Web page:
Embrace your body image. Use #NationalUnderwearDay to post on social media. If you are the bashful type, just wear your underwear around the house when no one is home. One can also celebrate by watching the 1983 romance comedy Risky Business starring Tom Cruise and Rebecca De Mornay.

    While you’re wearing your favorite underwear, consider these brief ways to celebrate. You might even reveal a naked truth.

    • Read a book about the history of underwear. For example – Unmentionables: A Brief History of Underwear by Elaine Benson and John Esten.
    • Buy some new underwear. You can never have too many pairs.
    • Clean out your underwear drawer. (Yes, we know that might be unbearable.) But maybe we were wrong. You can have too many!
    • Rank your brand of underwear on a comfort scale. You know, what’s the most comfortable underwear you’ve ever worn? It might be revealing.
    • Tell a clean underwear joke. It’s harder than you think, too. But, we’ll get you started with these two:
      • How long does it take to put on a pair of underwear? A brief second.
      • Are you wearing holey underwear? No? Then how did you put your legs through them?


    Freshpair founded National Underwear Day on August 5th, 2003. 


    August 5th Celebrated History


    Cyrus W. Field’s idea to lay a telegraph cable across the Atlantic Ocean comes to fruition. On this day, the final section of the cable was laid.


    Congress enacts the Revenue Act and it is signed by President Abraham Lincoln. The act allows the collection of income tax for the first time in the United States.


    Cleveland, OH installs the first electric traffic light at Doan’s Corner. Today, the intersection is East 105th Street and Euclid Avenue.


    Major League Baseball broadcasts its first game over the radio. The Pittsburgh Pirates shut out the Philadelphia Phillies.


    Cartoonist Harold Gray publishes “Little Orphan Annie” in the New York Daily News.


    Magician and escape artist Harry Houdini attempts his most challenging escape. However, after spending 91 minutes in a casket underwater, he signals to his assistant to release him.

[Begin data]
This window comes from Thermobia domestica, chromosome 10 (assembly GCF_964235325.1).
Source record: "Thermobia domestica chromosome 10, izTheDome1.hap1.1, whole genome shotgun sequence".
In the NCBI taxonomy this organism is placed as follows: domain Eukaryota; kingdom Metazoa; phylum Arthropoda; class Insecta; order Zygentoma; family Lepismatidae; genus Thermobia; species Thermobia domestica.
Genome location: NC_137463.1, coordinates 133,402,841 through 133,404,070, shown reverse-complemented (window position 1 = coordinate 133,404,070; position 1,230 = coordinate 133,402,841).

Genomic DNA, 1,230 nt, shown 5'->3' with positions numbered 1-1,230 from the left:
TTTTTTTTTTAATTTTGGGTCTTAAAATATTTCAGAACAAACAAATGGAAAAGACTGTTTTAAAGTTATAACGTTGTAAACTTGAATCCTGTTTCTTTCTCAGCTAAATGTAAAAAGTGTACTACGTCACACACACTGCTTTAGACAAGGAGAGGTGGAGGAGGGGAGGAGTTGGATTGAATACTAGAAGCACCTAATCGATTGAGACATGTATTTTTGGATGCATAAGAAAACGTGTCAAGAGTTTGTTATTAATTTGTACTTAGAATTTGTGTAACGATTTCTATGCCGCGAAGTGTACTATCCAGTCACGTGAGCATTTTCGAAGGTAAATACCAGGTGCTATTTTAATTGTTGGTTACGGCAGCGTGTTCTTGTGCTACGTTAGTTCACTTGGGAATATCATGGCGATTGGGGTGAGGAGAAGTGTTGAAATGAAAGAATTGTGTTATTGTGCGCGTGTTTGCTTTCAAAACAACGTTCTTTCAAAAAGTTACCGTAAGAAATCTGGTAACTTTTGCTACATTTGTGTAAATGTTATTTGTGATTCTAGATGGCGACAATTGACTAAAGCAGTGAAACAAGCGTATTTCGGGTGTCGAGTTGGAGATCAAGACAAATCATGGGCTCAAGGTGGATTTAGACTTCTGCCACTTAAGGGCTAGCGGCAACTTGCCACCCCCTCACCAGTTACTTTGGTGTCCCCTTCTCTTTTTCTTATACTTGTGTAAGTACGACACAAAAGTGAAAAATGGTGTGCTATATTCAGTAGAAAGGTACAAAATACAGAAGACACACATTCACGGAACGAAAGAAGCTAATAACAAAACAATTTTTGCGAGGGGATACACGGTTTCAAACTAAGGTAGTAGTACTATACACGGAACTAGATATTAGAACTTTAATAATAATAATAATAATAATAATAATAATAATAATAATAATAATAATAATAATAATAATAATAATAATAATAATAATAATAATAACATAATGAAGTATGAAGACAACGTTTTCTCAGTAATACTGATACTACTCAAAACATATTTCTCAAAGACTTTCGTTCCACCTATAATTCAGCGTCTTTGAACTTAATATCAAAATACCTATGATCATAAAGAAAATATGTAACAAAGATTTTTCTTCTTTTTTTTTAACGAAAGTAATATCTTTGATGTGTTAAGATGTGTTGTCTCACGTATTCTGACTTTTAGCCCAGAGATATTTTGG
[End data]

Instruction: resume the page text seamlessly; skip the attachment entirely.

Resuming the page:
American Bandstand broadcasts nationally for the first time. Hosted by Dick Clark, bands would lipsynch their music to a dancing crowd of teenagers.


    At the 27th Academy Awards, From Here to Eternity wins Best Picture.


    South African police arrest Nelson Mandela on charges of conspiracy to overthrow the government.


    Actress and singer Marilyn Monroe dies. Monroe was known for film hits such as Some Like It Hot, Gentlemen Prefer Blondes, and The Seven Year Itch.


    Launched on March 27, 1969, Mariner 7 flies past the planet Mars. While the spacecraft was the second craft to fly by Mars, it used information from the first flyby to cataloged additional information scientists were seeking.


    Joan Jett forms the first all-girl hard rock band, the Runaways.


    Marathon runner, Joan Benoit, wins gold in Los Angeles at the first Olympic marathon for women.


    The U.S. version of the improvisational comedy show “Whose Line Is It Anyway” debuts on ABC.

    August 5th Celebrated Birthdays

    Deodoro Da Fonseca – 1827

    The first president of Brazil, Fonseca was a military leader who led a coup to end the Empire and establish a republic on November 18, 1889. The coup took place after the Empress, Princess Isabell abolished slavery in 1888. However, Fonseca served less than a year, making him the first Brazilian president to resign.

    Neil Armstrong – 1930

    The astronaut is known for being the first human to step foot on the moon. On July 20, 1969, Armstrong and fellow astronaut, Buzz Aldrin landed on the moon. Their feat was broadcast around the world.

    Herb Brooks – 1937